The All Write Now Writers' Conference 2016 was plumb chock full of what Val does best: SITTING!
The Pony nabbed a great table, just inside the door from where blog buddy Sioux, our
We had enjoyed our table for two about 20 minutes, when a diminutive gal asked if the seats were taken. Nope. She left an empty chair beside The Pony, and took the next one. Kind of at the front of the table, where she swiveled her seat to look toward the podium. She was a bigwig with a hair-cutting chain, and talked briefly about a conference which she had just attended in Texas, with 7000 other hair folks. They had taken up five hotels just by themselves, she said. I refrained from asking her if she knew The Butcher of Seville, my nemesis at Terrible Cuts, who makes my hair longer when she cuts it.
Sioux joined us just before the ceremonies began. And shortly after her, an odd couple. I mean no disrespect. One of the couple was not odd at all, a young lady who ended up placing in the Middle Grade Fiction contest. But the other one we'll just call "Pat." I'm pretty sure they were not romantically involved, and not related. The first because...well...it was Pat. And the second because they got along too well. I have no gripes about sharing the table with them at this opening session. We'll get to my raised dander a bit later.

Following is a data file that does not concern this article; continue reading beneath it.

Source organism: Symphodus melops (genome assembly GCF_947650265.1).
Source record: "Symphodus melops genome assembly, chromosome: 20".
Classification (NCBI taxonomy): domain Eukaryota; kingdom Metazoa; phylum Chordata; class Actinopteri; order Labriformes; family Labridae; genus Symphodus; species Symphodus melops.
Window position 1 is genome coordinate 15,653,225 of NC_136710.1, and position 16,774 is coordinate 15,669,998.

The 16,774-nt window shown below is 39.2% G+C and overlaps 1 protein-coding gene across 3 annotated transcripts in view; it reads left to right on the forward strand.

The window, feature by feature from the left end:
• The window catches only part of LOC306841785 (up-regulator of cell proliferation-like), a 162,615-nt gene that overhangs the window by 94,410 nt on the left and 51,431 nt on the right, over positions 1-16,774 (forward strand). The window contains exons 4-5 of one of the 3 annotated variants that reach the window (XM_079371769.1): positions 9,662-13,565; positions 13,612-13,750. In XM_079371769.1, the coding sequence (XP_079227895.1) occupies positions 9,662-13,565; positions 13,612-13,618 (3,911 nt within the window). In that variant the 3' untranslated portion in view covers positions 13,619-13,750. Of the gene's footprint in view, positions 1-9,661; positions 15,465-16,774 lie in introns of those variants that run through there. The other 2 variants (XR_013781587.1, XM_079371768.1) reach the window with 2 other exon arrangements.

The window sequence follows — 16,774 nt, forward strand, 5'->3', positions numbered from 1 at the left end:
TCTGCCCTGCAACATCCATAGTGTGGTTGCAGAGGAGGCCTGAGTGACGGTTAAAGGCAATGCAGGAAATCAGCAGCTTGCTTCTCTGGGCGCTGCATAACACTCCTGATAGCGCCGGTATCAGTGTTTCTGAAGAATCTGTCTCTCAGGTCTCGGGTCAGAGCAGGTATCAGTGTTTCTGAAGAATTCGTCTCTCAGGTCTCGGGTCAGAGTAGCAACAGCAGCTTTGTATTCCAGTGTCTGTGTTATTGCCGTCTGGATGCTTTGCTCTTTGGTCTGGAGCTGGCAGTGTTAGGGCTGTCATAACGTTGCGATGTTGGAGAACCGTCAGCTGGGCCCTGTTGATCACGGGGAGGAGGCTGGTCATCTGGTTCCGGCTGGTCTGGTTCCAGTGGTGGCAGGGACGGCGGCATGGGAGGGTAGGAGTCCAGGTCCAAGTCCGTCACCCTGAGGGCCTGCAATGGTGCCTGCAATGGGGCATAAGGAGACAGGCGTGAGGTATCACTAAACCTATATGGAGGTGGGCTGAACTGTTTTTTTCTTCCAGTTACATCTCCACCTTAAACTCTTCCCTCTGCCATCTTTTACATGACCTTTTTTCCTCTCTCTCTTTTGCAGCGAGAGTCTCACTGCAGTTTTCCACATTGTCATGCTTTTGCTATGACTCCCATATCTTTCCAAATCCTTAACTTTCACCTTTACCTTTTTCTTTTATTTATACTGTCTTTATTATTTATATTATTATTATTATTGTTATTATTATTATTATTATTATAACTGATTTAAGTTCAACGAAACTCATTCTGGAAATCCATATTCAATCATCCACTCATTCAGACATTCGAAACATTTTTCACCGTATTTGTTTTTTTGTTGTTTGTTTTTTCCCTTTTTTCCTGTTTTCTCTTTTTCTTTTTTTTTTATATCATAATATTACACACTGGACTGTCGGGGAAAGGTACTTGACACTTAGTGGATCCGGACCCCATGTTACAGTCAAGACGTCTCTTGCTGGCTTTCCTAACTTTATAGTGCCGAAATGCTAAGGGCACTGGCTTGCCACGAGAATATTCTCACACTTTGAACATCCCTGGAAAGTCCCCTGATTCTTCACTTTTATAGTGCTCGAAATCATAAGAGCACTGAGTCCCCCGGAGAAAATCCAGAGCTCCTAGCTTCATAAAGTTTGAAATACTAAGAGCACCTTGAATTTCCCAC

We had some prize drawings first, which nobody at our table won. Bunch of losers, we were! Funny how our opening keynote speaker Jill Marr won the very first prize! I cry shenanigans! Not really. But Even Steven certainly has a sense of humor. Rather than rest on her $10 restaurant gift certificate laurels, Ms. Marr took the podium and enlightened us all on elevator pitches.
Your elevator pitch should be:
Concise-brevity is key
Clear-no acronyms, know the audience you're speaking to
Compelling-make them want to find out what happens
Conceptual-so they can imagine it
Customized-have a couple of pitches ready, depending on your audience
Conversational-the audience should be comfortable, not hearing a recitation
Nobody was more illuminated than Val! So much for that pitch I had spent